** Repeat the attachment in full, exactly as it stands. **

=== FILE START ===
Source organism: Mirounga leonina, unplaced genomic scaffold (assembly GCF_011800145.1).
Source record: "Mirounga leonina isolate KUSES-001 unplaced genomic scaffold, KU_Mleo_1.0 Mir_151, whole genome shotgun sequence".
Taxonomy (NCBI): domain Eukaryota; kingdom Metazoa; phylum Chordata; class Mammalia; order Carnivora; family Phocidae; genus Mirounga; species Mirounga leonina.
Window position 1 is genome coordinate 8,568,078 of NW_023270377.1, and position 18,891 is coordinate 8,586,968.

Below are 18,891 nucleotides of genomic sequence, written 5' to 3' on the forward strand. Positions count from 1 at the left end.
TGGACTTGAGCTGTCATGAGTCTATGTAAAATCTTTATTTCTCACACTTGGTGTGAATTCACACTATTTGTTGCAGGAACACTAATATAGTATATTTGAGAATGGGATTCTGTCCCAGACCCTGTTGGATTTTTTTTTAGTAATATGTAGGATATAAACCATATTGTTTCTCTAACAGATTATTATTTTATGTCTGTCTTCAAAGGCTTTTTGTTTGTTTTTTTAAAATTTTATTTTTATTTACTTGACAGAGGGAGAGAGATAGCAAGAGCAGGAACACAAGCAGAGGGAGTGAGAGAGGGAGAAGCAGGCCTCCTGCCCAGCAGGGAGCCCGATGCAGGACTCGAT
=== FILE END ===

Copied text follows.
Source organism: Mirounga leonina, unplaced genomic scaffold (assembly GCF_011800145.1).
Source record: "Mirounga leonina isolate KUSES-001 unplaced genomic scaffold, KU_Mleo_1.0 Mir_151, whole genome shotgun sequence".
Taxonomy (NCBI): domain Eukaryota; kingdom Metazoa; phylum Chordata; class Mammalia; order Carnivora; family Phocidae; genus Mirounga; species Mirounga leonina.
Window position 1 is genome coordinate 8,568,078 of NW_023270377.1, and position 18,891 is coordinate 8,586,968.

Below are 18,891 nucleotides of genomic sequence, written 5' to 3' on the forward strand. Positions count from 1 at the left end.
TGGACTTGAGCTGTCATGAGTCTATGTAAAATCTTTATTTCTCACACTTGGTGTGAATTCACACTATTTGTTGCAGGAACACTAATATAGTATATTTGAGAATGGGATTCTGTCCCAGACCCTGTTGGATTTTTTTTTAGTAATATGTAGGATATAAACCATATTGTTTCTCTAACAGATTATTATTTTATGTCTGTCTTCAAAGGCTTTTTGTTTGTTTTTTTAAAATTTTATTTTTATTTACTTGACAGAGGGAGAGAGATAGCAAGAGCAGGAACACAAGCAGAGGGAGTGAGAGAGGGAGAAGCAGGCCTCCTGCCCAGCAGGGAGCCCGATGCAGGACTCGAT